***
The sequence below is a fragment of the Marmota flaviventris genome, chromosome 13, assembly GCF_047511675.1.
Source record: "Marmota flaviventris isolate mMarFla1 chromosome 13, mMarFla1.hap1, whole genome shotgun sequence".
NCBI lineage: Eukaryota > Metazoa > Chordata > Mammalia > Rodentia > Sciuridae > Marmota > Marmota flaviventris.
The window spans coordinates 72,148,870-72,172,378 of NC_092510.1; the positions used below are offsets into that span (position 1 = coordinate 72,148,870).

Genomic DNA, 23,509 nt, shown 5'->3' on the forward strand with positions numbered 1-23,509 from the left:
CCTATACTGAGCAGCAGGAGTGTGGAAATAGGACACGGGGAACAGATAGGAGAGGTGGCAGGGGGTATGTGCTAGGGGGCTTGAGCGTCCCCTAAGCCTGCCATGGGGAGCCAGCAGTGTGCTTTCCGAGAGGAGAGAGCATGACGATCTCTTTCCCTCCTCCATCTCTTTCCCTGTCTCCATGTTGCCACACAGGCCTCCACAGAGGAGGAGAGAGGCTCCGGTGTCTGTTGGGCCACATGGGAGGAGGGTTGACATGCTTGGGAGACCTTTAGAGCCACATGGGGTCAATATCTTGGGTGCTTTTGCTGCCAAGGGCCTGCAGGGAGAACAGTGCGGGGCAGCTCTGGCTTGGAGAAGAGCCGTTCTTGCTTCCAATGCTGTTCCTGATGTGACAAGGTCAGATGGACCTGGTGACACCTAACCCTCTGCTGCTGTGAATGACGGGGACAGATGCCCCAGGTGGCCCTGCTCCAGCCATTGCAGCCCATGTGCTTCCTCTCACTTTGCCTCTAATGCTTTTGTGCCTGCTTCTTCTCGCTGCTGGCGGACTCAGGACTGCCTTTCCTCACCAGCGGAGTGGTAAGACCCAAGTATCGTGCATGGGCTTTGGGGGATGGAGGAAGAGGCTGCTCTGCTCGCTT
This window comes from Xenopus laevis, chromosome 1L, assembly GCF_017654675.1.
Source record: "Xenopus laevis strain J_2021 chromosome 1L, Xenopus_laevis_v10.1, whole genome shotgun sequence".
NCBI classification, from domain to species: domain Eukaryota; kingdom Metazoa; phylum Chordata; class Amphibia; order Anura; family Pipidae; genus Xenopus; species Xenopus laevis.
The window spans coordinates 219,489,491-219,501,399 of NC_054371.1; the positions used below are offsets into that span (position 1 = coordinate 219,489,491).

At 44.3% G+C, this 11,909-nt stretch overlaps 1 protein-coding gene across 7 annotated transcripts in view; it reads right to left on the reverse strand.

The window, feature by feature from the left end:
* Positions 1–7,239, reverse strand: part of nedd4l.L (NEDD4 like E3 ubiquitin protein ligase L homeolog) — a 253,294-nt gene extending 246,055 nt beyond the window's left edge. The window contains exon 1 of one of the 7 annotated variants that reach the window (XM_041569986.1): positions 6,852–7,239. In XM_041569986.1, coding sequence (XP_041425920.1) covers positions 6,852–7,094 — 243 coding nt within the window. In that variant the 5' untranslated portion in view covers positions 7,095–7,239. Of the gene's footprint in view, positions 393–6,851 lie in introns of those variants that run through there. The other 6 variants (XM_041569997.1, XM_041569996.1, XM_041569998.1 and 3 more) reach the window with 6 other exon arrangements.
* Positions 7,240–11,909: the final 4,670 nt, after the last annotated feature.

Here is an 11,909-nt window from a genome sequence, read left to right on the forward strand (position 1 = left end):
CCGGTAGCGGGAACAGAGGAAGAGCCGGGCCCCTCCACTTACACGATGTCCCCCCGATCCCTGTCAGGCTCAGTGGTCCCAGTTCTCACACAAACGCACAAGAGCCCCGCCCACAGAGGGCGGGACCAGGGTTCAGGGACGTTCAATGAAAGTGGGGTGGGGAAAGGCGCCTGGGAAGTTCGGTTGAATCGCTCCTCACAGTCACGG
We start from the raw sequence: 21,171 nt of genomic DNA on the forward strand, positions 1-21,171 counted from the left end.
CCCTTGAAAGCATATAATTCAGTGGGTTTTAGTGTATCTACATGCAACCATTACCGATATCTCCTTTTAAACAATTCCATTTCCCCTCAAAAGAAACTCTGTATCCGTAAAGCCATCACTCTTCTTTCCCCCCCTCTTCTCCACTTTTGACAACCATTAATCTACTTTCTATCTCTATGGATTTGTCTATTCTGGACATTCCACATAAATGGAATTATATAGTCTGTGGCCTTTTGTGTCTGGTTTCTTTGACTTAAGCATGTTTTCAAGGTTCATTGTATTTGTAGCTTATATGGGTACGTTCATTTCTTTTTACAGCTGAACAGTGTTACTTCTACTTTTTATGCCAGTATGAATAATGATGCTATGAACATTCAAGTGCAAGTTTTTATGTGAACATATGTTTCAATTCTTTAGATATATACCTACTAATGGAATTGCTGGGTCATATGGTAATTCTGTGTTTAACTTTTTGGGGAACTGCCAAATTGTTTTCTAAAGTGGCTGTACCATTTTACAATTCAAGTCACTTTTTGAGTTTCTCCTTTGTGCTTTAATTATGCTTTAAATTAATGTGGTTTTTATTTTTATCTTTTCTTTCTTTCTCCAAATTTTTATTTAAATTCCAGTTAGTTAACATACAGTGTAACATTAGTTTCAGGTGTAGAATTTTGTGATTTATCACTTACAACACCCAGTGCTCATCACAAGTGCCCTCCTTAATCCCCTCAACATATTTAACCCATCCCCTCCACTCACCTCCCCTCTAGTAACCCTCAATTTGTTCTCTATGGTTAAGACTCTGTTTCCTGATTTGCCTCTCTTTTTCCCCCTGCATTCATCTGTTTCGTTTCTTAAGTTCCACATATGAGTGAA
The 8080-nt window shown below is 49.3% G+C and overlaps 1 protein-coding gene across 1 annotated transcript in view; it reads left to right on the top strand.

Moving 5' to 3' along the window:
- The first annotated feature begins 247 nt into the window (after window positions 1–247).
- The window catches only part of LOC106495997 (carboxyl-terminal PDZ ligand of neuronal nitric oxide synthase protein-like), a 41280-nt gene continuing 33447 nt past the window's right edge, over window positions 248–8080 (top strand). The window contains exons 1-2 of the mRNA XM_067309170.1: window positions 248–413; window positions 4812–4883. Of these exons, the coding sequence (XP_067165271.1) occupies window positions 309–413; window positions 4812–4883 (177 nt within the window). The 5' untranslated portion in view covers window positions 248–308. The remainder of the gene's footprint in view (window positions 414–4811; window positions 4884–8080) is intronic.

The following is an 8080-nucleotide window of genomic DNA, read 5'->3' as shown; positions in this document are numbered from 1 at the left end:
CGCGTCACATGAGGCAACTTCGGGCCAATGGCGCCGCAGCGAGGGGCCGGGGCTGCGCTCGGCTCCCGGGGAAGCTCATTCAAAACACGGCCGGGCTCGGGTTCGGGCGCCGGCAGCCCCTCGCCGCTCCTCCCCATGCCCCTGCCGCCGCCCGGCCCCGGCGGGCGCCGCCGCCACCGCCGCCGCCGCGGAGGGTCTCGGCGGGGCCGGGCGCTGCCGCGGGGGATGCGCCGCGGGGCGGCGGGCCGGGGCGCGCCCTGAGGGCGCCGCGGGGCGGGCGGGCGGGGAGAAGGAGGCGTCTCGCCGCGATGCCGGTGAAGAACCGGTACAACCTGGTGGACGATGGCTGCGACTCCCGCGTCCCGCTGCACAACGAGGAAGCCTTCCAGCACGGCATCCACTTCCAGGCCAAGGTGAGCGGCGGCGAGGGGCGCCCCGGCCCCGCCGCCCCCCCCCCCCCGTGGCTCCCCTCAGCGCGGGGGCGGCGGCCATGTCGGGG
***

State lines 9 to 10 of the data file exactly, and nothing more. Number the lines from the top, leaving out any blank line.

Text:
NCBI classification, from domain to species: domain Eukaryota; kingdom Metazoa; phylum Chordata; class Amphibia; order Anura; family Pipidae; genus Xenopus; species Xenopus laevis.
The window spans coordinates 219,489,491-219,501,399 of NC_054371.1; the positions used below are offsets into that span (position 1 = coordinate 219,489,491).